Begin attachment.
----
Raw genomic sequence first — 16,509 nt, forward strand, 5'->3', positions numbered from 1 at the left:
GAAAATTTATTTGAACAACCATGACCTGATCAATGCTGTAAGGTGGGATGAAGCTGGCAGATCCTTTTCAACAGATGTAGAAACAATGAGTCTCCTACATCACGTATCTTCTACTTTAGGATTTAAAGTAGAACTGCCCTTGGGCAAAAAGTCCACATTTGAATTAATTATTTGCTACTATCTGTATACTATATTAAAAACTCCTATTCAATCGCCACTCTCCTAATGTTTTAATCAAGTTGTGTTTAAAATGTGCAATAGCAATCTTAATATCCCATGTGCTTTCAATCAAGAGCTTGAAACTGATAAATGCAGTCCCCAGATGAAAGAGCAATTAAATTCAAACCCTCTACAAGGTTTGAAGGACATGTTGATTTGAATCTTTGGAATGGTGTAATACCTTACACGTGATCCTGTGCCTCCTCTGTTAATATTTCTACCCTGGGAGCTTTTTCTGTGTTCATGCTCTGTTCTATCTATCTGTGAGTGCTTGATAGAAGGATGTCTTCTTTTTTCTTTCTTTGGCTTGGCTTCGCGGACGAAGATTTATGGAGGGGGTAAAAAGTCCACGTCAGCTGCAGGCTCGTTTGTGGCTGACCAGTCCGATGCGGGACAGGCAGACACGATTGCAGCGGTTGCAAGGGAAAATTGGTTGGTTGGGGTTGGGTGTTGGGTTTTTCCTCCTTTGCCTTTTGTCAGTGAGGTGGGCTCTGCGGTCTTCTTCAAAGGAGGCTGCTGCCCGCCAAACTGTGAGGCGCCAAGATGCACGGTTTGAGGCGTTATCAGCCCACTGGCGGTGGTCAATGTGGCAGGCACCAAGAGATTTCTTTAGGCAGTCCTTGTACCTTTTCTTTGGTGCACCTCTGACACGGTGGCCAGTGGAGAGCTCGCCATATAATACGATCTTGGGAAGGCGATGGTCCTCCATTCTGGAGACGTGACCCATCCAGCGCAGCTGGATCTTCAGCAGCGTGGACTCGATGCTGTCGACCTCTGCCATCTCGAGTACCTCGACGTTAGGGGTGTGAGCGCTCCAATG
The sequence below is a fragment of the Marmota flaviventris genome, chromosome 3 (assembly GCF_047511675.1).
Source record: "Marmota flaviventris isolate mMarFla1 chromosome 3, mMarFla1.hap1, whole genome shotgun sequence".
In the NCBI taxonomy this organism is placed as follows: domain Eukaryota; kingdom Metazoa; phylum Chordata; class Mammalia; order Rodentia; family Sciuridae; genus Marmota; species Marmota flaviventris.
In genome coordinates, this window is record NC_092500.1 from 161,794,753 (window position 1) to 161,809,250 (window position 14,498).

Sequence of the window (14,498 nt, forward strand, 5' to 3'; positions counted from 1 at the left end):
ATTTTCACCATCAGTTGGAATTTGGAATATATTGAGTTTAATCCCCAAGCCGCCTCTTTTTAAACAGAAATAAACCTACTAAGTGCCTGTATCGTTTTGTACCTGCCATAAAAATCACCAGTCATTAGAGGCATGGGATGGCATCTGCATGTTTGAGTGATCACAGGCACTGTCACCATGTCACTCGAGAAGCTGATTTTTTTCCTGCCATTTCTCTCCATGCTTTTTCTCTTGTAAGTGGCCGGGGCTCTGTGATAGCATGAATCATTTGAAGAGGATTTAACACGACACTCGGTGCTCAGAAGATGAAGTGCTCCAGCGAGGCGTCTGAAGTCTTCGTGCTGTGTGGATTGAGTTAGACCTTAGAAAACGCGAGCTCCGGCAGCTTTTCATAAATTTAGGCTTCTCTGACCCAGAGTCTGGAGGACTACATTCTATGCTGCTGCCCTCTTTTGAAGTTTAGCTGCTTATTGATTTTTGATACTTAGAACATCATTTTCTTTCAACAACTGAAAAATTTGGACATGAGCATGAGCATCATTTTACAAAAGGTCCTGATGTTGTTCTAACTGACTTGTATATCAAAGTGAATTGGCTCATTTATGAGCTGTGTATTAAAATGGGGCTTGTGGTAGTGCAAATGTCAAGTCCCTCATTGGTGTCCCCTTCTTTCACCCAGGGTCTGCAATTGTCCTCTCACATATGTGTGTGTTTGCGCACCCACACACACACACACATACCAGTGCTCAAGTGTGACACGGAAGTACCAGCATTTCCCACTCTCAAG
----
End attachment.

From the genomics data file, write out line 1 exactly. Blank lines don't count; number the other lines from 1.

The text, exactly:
Raw genomic sequence first — 16,509 nt, forward strand, 5'->3', positions numbered from 1 at the left: